“People just love to look at pictures. That’s the killer app of all online social networks. Seventy percent of all actions are related to viewing pictures or viewing other people’s profiles.”

 

Closing Remarks

Admittedly, this account of some of the impacts of social media on human interactions is incomplete. In particular, I never explore the impact of social media on the presentation of self in everyday life. Undoubtedly, social media have provided an elevated platform for narcissists, self-promoters and online celebrities to broadcast their lives, thoughts and points-of-view. How this affects the general consumer of social media’s sense of self and identity is best saved for another entry.

In the meantime, I’d love to hear your thoughts on both that subject and the one in this post in the comments section below! Thanks for continuing to follow the blog, and apologies for not writing more. Rest assured, though, I’ve been keeping up with at least some social media, and there’ll be more to come on the  blog soon!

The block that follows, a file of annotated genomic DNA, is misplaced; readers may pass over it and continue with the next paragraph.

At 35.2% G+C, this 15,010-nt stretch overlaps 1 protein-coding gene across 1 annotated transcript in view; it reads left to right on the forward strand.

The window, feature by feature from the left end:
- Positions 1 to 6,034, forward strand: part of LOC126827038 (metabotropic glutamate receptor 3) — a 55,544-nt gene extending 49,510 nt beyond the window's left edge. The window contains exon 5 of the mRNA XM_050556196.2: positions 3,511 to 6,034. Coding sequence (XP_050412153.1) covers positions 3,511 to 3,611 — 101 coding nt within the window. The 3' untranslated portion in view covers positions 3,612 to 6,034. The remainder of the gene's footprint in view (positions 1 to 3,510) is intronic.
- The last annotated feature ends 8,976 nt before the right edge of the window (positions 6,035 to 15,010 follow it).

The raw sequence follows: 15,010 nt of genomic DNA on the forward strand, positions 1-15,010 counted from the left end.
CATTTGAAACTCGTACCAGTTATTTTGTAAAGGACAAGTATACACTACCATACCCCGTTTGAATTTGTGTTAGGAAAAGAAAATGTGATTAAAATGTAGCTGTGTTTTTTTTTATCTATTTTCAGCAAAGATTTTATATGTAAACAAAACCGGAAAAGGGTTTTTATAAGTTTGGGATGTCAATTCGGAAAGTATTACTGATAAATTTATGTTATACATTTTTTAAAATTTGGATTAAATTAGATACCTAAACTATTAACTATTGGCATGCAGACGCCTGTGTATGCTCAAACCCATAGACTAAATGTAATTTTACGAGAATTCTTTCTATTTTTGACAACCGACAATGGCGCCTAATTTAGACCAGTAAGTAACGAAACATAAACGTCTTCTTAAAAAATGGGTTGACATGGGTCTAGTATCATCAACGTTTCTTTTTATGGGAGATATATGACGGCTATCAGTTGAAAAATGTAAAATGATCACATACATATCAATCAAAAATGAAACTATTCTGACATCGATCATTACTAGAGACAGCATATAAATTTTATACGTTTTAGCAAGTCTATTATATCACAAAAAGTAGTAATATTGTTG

0


21 Comments

  1. Keeley

    September 13, 2010
    / Reply

    Wow! What a great post.You've done a nice job summarizing some of the best thinkers on this topic. My opinion: like any other indulgence or good, moderate use tempers any dangers of misuse. Any social media use should be complemented by deep relationships in a community. The balance of these two is a delicate task. I think one way to ensure your own personal happiness is to recognize the ultimate end of social media: to lead you to deeper friendships and human connection, not less. If one is not seeing this fruit from usage it might be time to back off. Otherwise, go for it!

    • Steven

      September 13, 2010
      / Reply

      Thanks for reading, Keeley! And thanks for the props!